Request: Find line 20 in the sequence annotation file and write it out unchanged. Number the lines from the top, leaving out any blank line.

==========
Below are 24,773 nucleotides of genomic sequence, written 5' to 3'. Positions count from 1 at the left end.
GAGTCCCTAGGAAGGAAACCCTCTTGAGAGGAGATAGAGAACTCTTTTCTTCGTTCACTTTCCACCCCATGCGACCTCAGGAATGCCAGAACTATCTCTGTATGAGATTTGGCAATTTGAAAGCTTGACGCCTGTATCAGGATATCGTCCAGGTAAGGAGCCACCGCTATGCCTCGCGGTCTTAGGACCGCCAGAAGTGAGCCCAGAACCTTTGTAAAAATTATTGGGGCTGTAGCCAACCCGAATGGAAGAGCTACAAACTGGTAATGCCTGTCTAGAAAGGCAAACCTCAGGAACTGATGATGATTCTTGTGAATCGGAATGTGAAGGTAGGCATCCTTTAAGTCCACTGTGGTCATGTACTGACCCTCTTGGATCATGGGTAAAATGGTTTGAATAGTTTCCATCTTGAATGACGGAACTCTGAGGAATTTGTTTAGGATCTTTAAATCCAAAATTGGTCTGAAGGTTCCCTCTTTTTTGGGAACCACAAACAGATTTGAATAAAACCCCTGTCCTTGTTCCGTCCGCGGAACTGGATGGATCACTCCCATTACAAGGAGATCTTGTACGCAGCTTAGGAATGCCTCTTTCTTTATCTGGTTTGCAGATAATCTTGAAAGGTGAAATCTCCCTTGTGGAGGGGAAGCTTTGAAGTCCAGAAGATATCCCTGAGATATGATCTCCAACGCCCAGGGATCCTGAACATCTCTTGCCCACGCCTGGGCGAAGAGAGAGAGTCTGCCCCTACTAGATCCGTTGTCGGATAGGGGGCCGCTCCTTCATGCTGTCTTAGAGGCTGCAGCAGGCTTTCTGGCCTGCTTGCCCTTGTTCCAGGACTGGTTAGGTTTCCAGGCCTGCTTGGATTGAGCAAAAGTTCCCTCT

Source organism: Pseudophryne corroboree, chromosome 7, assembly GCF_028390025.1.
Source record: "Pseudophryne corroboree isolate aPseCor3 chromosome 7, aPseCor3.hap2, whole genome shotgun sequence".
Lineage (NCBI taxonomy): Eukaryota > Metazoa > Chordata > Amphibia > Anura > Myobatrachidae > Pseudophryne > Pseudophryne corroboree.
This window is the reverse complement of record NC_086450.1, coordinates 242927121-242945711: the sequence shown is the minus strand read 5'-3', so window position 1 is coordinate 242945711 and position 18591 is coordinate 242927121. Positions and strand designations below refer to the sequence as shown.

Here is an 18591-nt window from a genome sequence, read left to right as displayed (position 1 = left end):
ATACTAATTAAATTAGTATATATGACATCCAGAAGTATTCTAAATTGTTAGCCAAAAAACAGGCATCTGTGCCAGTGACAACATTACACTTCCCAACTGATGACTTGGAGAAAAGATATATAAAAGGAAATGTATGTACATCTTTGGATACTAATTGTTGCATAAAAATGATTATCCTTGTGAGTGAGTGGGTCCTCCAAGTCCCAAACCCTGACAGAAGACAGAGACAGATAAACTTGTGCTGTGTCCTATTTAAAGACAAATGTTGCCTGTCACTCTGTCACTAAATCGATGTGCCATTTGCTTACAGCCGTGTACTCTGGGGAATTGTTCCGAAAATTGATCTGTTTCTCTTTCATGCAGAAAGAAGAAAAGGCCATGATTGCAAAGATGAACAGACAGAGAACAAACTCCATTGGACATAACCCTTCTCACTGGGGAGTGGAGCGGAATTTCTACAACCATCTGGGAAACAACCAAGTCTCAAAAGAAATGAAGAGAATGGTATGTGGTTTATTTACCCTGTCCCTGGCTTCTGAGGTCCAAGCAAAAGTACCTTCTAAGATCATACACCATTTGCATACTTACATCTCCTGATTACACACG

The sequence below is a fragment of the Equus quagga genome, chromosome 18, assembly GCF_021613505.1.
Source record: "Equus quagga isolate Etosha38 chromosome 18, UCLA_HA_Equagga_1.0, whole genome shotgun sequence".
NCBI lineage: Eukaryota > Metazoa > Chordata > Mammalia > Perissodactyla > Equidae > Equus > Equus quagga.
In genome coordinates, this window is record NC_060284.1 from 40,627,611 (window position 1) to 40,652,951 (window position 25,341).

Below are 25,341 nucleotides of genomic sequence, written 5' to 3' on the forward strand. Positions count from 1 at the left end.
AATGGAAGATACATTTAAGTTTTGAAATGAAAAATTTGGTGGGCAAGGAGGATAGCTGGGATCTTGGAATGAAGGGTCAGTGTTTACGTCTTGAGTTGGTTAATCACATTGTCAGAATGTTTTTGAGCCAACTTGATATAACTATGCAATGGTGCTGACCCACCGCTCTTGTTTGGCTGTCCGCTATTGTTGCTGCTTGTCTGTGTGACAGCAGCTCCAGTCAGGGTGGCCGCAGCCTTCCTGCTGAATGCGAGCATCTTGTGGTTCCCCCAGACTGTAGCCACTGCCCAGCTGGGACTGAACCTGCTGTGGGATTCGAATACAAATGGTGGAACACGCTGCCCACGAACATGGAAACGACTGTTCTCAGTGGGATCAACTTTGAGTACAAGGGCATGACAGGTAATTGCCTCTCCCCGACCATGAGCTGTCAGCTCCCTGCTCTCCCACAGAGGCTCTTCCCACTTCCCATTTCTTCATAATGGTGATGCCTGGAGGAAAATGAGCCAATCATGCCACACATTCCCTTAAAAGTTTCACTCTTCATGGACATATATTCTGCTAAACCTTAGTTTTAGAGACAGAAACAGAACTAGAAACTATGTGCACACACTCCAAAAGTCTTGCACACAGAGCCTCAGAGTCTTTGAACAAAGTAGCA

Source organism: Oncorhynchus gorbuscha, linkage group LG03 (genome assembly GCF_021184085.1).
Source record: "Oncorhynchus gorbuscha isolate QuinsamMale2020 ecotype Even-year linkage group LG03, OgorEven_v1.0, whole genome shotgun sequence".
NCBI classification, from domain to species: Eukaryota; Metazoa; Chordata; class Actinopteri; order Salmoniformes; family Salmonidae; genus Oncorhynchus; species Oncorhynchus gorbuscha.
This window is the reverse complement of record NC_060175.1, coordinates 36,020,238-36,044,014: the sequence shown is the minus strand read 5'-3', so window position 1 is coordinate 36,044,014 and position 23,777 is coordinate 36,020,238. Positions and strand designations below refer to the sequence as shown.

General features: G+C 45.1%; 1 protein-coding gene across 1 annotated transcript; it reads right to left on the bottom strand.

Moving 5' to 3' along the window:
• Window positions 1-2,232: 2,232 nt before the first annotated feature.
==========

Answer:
Moving 5' to 3' along the window: